To obtain further evidence supporting the role of TRAF6 in HD pathogenesis, we assessed the expression of TRAF6 in human post-mortem brains from patients and age-matched healthy controls. First, TRAF6 mRNA expression was monitored by quantitative real-time PCR in RNA extracted from parietal cortex of controls and HD (Vonsattel grade 3 neuropathology) brains. TRAF6 mRNA levels were significantly up-regulated in HD compared with controls, with an average increase of 1.6-fold (Fig. 6a). We then tested whether TRAF6 up-regulation also was present at the protein level. Samples dissected from the parietal cortex of HD and control patients were used to prepare total protein extracts. Lysates were analyzed by Western blotting. To avoid artifacts due to unspecific signals, experiments were carried out using two different, commercially available anti-TRAF6 antibodies. Endogenous TRAF6 protein was slightly up-regulated in HD versus control samples (Fig. 6b). Quantification of TRAF6 signal demonstrated that the increase was statistically significant (Fig. 6c).
      Figure thumbnail gr6
      FIGURE 6In HD post-mortem brain, TRAF6 expression is increased, and TRAF6 protein accumulates in the insoluble fraction. a, total RNA was extracted from parietal cortex of HD and control brains. TRAF6 mRNA was measured by quantitative real-time PCR relative to β-actin. b, total protein lysates from HD and controls were prepared, and endogenous TRAF6 expression was monitored with anti-TRAF6 antibody. Loading was normalized by protein quantification and verified with anti-β-actin antibody. Representative images from three independent experiments are shown. c, densitometric analysis of protein bands was performed using Adobe Photoshop CS3. Expression of endogenous TRAF6 in total lysates was normalized relative to β-actin. Statistical analysis was performed with a Student's t test. d, soluble and insoluble fractions from HD and control brains were prepared and analyzed for TRAF6 distribution. Lysates were normalized for total protein content. Anti-TRAF6 and actin antibodies were used. Images are representative of three independent experiments. e, quantification of TRAF6 expression in insoluble fraction was done as described in c.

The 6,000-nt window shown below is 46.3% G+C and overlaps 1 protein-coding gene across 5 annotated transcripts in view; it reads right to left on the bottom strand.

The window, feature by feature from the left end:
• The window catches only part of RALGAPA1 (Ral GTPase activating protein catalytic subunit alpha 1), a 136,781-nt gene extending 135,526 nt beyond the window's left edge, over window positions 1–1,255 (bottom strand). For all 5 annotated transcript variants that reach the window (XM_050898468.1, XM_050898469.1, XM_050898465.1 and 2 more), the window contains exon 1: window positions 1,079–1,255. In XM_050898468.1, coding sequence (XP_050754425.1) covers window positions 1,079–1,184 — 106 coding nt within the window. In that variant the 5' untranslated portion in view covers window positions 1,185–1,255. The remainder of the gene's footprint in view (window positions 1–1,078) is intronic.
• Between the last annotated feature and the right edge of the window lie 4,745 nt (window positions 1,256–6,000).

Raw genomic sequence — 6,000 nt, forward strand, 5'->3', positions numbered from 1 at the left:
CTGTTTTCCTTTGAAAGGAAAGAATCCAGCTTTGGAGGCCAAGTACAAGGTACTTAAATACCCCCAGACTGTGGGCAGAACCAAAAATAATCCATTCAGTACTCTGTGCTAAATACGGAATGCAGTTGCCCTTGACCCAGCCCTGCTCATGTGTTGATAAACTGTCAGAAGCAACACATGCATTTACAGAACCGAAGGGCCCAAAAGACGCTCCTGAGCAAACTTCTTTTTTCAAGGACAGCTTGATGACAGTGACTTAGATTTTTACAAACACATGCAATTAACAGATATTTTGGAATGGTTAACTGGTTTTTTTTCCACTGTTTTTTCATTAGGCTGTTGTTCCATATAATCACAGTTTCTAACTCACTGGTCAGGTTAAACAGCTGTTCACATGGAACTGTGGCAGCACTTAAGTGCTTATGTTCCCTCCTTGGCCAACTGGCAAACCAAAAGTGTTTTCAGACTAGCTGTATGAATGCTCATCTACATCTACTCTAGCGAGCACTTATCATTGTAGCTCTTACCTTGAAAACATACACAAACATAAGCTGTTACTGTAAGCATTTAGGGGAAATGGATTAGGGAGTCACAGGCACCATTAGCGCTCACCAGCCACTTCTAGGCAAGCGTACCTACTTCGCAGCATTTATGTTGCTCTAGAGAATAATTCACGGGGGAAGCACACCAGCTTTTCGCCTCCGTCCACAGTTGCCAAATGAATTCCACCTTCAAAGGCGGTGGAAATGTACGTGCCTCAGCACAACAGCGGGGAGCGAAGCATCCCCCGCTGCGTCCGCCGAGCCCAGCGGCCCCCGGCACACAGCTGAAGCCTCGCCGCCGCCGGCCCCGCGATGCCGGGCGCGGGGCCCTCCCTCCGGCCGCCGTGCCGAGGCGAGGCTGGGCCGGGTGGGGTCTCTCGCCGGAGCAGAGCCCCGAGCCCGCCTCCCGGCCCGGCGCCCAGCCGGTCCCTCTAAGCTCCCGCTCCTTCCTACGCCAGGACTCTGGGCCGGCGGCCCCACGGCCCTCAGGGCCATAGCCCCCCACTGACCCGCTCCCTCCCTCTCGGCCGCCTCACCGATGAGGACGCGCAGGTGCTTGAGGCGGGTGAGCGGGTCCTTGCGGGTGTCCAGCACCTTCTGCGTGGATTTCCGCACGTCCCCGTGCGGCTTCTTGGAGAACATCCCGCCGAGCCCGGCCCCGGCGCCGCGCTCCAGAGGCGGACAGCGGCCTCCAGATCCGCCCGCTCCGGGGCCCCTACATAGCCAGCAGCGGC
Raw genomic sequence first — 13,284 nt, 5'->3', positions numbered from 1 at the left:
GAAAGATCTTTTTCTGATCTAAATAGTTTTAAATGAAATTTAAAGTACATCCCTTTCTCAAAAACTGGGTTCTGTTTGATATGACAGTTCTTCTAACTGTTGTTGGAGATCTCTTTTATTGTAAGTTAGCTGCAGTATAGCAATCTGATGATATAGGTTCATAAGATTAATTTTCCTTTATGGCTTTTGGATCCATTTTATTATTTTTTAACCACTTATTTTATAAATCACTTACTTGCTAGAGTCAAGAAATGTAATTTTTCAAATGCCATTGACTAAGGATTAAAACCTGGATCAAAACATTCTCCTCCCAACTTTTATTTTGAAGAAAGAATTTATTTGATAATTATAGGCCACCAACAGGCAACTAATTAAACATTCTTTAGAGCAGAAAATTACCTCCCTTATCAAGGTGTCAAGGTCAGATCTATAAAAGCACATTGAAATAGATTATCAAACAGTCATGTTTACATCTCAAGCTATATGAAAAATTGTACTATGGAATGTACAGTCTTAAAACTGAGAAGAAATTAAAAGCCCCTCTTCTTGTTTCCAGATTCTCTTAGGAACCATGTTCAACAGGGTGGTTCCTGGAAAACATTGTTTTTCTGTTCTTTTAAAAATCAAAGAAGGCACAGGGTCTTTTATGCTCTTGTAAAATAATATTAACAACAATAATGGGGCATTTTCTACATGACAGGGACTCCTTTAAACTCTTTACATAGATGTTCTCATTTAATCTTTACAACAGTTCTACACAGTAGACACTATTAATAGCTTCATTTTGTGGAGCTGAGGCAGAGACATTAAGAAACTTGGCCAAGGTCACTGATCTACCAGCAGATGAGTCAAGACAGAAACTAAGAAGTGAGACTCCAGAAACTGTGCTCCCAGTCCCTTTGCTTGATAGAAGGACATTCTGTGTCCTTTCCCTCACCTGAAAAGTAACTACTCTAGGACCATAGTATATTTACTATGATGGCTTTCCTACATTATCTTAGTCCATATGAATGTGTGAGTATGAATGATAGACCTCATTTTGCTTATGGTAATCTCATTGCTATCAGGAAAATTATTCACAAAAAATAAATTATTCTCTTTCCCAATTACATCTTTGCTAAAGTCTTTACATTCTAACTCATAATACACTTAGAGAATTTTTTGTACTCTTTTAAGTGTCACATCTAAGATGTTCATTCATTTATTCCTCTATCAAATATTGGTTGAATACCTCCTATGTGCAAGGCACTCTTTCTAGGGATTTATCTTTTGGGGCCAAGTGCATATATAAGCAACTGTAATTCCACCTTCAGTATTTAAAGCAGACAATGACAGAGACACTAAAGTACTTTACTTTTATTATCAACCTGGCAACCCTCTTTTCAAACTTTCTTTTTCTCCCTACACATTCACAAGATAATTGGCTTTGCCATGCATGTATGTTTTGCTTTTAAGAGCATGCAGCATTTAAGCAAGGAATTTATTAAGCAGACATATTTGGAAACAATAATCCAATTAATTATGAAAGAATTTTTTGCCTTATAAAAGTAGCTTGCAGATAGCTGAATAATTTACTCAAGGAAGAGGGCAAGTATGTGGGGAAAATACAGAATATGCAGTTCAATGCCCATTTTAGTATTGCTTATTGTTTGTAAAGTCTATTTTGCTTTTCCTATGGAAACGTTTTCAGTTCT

Because we found that mutant N-HTT promotes TRAF6 accumulation at the aggregates in cell culture system, TRAF6 distribution was studied in soluble and insoluble protein fractions prepared from human brain samples. Loading was normalized for total protein quantity in each of the two fractions. In HD and controls, TRAF6 was present mainly in the insoluble fraction. In this compartment, there was a statistically significant accumulation of TRAF6 in HD versus controls. Altogether, these data suggest an effect of mutant huntingtin on TRAF6 expression and solubility.

      DISCUSSION

      The ubiquitin proteasome system is under intense scrutiny in the study of neurodegenerative diseases. Different E2 conjugating enzymes and E3 ligases have been shown to ubiquitinate aggregate-prone mutant proteins via Lys48 and Lys63 moieties.
      In the present study, we have found that the E3 ubiquitin ligase TRAF6 interacts with WT and mutant N-HTT in vitro as well as with endogenous full-length proteins in vivo and ubiquitinates both WT and mutant N-HTT through conjugation of atypical ubiquitin chains linked at Lys6, Lys27, and Lys29.